By DON FOWLER I met John Pannozzi a couple of years ago when he was a student at Rhode Island College. His counselor asked me to mentor him on the opportunities available in writing for publications (for which there are but few). John isn't much of a
I met John Pannozzi a couple of years ago when he was a student at Rhode Island College.
His counselor asked me to mentor him on the opportunities available in writing for publications (for which there are but few).
John isn’t much of a talker, but put a computer in front of him and get out of the way.
I gave him the assignment of writing a couple of movie reviews for me, expecting to red pencil them and offer constructive criticism. John returned with two polished, profound reviews that showed a special talent and a perception that made me ask who should be mentoring whom.
For over a year, this talented young man wrote impressive movie reviews for these papers while continuing to write his blog (JohnPannozzi.blogspot.com) sharing his knowledge of movies and comic books.
He has also appeared in theatre productions at Black Box Theatre at Cranston’s Artists Exchange.
Pannozzi has now turned his talents to writing his first book, “Laughing to Death: A Look at Horror Comedy.”
If you are a fan of the movies, especially horror and horror comedy movies, this entertaining and informative book is a must read.
The book is an easy read with wonderful line drawings by Pannozzi and Tawd b Dorenfeld.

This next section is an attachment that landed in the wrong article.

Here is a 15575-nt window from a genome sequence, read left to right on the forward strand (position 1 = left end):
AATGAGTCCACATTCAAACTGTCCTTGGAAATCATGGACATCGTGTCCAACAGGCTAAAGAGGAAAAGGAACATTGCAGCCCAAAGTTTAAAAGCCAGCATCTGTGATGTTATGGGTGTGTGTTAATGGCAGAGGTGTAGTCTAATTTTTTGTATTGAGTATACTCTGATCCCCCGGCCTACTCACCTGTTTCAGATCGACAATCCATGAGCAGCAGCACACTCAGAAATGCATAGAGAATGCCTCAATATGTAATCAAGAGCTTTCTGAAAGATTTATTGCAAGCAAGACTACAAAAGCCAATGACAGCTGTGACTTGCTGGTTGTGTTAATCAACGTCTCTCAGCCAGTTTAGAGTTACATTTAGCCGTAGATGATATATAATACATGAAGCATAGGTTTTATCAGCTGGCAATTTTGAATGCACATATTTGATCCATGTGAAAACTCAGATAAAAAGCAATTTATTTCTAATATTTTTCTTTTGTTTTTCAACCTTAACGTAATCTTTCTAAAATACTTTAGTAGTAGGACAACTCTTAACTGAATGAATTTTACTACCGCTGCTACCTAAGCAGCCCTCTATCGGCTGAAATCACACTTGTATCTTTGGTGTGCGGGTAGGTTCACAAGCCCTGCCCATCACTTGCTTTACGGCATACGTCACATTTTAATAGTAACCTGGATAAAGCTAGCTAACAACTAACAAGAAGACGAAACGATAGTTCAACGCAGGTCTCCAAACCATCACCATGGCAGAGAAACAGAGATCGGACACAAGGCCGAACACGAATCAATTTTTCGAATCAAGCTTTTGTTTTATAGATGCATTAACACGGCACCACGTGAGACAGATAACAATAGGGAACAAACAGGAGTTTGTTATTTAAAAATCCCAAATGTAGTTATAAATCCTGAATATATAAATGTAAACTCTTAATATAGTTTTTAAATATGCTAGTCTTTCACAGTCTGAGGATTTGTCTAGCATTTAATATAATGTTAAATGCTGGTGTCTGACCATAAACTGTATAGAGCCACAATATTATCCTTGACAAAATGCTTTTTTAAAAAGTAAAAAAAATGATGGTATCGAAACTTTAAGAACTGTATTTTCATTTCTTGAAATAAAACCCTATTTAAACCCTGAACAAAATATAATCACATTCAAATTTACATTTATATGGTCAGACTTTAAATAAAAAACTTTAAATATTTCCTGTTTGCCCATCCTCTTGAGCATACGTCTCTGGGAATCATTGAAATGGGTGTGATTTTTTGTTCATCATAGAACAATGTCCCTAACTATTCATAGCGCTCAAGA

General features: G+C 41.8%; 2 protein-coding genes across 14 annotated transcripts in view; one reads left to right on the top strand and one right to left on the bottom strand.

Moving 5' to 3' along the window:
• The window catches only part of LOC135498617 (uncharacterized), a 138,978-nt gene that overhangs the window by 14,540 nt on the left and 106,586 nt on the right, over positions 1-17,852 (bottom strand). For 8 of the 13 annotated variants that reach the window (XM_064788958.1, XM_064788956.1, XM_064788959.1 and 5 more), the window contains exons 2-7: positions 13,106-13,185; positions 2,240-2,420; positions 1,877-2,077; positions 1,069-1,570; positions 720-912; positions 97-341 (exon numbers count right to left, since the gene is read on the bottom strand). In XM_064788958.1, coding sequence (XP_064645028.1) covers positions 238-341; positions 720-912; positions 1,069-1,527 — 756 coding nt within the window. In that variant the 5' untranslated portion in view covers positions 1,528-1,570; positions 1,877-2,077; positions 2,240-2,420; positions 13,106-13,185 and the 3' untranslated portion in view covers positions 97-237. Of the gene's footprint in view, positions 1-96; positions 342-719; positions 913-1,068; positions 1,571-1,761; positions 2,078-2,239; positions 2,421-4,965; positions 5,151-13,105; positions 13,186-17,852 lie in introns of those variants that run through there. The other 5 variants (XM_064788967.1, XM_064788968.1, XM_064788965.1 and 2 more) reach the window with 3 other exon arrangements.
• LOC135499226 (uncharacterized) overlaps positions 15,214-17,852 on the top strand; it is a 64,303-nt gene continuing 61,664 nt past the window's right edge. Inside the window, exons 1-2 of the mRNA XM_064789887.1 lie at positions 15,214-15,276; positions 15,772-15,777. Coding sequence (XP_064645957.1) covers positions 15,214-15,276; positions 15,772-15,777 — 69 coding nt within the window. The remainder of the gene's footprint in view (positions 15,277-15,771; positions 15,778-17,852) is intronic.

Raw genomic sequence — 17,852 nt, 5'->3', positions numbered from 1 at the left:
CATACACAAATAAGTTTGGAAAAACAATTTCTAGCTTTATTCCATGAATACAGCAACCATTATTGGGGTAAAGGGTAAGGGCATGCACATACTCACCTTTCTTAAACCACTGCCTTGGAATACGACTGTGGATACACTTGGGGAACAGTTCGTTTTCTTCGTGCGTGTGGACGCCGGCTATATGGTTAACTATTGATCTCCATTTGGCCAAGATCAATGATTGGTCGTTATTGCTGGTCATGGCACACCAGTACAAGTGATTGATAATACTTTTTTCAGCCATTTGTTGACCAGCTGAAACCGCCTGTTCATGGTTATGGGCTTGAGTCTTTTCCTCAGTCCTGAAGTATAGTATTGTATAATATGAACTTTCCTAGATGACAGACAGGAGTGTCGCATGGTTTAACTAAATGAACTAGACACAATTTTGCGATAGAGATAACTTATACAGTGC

The 13 chapters begin with an explanation of the roots of fear and comedy and conclude with a bibliography and further reading suggestions that cover the waterfront of this unique genre.
Starting back before the talkies, Pannozzi tells us about Edison’s 1910 “Frankenstein” short, the first talkie, “Dracula” in 1931, and then goes into the classics, including “Nosferatu” and “The Cabinet of Dr. Caligari” in the early 1920s.
He includes background information about the making of the films, from the sublime (“Get Out”) to the ridiculous (“Abbot and Costello Meet Frankenstein”).
He writes about cult classics that were bombed by critics when they opened and went on to take a place in film history, like “Rocky Horror Picture Show” and “Freddy vs. Jason.”
John’s insight brings the subtle and at times not-so-subtle social commentary of the times to the surface.
Ironically, he refers to “Troll 2,” which most critics considered the worst picture ever made, as “The Greatest Motion Picture of All Times.” Look it up on Google and judge for yourself.
The wealth of information will keep you occupied well into the end of the pandemic.
“Laughing to Death” is produced by Tink Tank Animate LLC.